[Parrot] #549: Kill UnionVal
doughera at lafayette.edu
Wed Jul 29 19:58:40 UTC 2009
On Wed, 29 Jul 2009, Andrew Whitworth wrote:
> On Wed, Jul 29, 2009 at 1:14 PM, Andrew Dougherty<doughera at lafayette.edu> wrote:
> > Could someone remind me *why* we should "Kill UnionVal" ? I've reviewed
> > the #parrot link referenced in TT #549, pdd17, and the old RT #48014, but
> > I still don't understand what "problem" this ticket is trying to solve.
> Several problems, in fact, although many of them are specific to PMCs
> and not to all PObjs.
> 1) Most PObjs, PMCs included, only use part of the UnionVal structure,
> making the rest of it a waste of memory space.
> 2) PMC data is not stored in the UnionVal because that creates a huge
> problem with subclassing PMCs, including PMCs written in C and PIR.
> All data from PMCs now is stored in attribute structures and UnionVals
> are completely unused and is a complete waste of space.
> At the very least we would like to apply this patch or something like
> it to get UnionVals out of the PMC structure completely to save space.
Except that this patch doesn't save any space at all on most
architectures. I understand and support the idea of saving space. It's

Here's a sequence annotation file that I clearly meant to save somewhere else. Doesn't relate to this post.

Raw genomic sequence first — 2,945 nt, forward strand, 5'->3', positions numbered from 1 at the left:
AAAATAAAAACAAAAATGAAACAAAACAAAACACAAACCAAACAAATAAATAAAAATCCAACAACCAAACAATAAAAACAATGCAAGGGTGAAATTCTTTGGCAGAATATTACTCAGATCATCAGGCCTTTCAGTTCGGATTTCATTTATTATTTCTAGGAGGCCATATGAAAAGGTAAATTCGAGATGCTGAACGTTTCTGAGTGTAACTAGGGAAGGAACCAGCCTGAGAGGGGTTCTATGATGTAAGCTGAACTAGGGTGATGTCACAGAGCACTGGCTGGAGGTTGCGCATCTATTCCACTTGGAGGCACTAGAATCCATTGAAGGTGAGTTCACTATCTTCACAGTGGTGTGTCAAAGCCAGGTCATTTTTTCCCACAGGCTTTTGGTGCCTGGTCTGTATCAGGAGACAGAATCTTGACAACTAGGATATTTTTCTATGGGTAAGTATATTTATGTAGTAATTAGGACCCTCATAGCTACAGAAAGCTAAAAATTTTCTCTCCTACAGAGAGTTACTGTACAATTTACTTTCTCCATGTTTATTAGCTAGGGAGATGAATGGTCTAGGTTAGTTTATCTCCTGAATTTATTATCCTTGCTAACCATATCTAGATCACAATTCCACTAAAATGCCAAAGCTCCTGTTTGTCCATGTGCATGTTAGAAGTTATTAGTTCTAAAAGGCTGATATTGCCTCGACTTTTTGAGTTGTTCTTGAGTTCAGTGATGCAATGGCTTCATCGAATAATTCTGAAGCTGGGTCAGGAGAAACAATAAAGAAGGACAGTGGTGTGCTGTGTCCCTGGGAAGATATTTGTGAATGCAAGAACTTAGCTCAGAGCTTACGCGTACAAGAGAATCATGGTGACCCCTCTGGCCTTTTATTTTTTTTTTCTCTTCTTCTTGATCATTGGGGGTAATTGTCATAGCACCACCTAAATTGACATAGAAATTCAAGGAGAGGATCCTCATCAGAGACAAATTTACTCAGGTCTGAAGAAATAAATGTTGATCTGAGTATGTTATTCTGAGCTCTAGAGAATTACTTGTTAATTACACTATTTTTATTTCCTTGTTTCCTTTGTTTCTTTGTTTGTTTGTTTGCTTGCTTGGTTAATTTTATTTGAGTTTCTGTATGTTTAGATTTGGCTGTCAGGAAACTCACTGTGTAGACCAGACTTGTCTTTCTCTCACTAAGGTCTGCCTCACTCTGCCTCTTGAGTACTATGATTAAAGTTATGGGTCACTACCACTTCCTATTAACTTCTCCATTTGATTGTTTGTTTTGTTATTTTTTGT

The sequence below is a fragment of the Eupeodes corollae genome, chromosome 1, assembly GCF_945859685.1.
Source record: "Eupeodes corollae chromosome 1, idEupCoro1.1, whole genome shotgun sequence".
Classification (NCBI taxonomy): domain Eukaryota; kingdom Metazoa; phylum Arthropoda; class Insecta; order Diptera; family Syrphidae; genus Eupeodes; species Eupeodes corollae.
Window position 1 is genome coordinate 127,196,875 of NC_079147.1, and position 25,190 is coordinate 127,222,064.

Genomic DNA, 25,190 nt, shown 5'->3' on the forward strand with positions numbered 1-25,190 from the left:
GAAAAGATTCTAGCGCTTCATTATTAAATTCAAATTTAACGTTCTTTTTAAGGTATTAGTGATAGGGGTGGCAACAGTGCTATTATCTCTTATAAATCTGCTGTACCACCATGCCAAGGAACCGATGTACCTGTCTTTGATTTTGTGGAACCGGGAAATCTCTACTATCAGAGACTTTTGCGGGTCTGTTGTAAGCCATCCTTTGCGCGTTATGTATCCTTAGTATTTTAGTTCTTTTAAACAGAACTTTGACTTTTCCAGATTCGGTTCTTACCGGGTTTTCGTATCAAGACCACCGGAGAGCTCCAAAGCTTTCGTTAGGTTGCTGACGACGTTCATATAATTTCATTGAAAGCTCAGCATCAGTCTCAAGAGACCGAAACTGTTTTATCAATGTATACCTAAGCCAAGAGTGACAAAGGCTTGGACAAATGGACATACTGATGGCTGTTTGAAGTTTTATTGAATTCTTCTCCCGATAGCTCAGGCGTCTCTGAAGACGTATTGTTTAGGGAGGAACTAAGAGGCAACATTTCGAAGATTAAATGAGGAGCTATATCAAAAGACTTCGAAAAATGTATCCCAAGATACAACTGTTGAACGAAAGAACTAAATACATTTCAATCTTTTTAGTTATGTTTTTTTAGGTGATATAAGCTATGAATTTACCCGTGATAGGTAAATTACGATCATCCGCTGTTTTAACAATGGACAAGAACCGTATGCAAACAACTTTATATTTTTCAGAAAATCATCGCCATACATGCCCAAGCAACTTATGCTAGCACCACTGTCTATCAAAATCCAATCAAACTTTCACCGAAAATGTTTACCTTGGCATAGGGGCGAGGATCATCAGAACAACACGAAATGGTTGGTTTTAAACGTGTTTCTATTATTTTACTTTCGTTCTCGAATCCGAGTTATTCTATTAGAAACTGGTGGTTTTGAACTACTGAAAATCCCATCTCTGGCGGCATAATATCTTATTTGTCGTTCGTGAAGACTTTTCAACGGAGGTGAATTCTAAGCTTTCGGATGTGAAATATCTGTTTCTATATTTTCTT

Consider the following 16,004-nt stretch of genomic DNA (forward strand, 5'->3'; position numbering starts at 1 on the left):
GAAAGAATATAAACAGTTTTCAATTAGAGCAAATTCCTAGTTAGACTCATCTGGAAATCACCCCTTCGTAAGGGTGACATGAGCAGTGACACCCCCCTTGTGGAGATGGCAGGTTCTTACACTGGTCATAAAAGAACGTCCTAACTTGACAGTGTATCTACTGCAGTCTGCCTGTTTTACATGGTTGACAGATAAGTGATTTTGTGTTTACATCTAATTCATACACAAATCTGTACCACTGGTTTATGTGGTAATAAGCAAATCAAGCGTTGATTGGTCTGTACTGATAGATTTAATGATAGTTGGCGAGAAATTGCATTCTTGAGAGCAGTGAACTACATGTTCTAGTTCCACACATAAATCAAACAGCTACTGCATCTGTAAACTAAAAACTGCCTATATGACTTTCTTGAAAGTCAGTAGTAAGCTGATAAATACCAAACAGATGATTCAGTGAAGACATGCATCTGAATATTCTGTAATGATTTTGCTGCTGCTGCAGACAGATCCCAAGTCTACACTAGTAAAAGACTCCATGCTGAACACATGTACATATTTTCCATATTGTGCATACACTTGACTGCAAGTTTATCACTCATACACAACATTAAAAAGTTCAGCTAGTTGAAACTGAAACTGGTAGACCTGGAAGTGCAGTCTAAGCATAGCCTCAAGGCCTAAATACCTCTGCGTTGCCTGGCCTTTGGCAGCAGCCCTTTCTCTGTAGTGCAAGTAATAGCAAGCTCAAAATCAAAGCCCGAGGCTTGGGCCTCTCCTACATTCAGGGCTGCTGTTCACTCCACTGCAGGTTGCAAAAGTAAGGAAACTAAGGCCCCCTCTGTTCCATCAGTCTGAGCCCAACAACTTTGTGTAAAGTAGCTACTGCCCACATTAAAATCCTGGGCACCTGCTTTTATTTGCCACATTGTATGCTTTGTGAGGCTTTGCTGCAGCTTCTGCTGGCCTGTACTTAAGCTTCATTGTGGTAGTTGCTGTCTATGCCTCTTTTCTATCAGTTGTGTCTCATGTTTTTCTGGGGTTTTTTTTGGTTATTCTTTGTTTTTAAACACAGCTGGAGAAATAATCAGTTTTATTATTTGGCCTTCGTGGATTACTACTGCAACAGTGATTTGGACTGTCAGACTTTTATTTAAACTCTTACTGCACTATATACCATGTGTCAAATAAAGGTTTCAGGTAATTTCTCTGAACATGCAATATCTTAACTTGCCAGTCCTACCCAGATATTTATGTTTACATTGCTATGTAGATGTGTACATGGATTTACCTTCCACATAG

just not relevant for this patch.
> The GC does use the UnionVal now (or, at least, the space where the
> UnionVal is) to hold pointers to keep the PMCs on the free list. With
> some work we could avoid that and hold free list pointers in other
But why wouldn't those fields take up just as much space as they do now?
Again, I'm not seeing the space savings.
> Other PObj-like structures, (List_Chunks, STRINGs, etc) can be
> modified to not use UnionVal because it's not necessary and specific
> pointers can be added to those structures for their particular needs.
That sounds like a good idea, but there is a more basic question:
What should those structures look like, ideally? Would we end up
effectively just adding in those fields again?
I'll note that 3 months ago, on TT #549, I posted the same question:
A good starting question might be: "What, exactly, are those structures
supposed to look like after this?"
Before starting, it might be useful to have a sense of which way to go.
Andy Dougherty doughera at lafayette.edu
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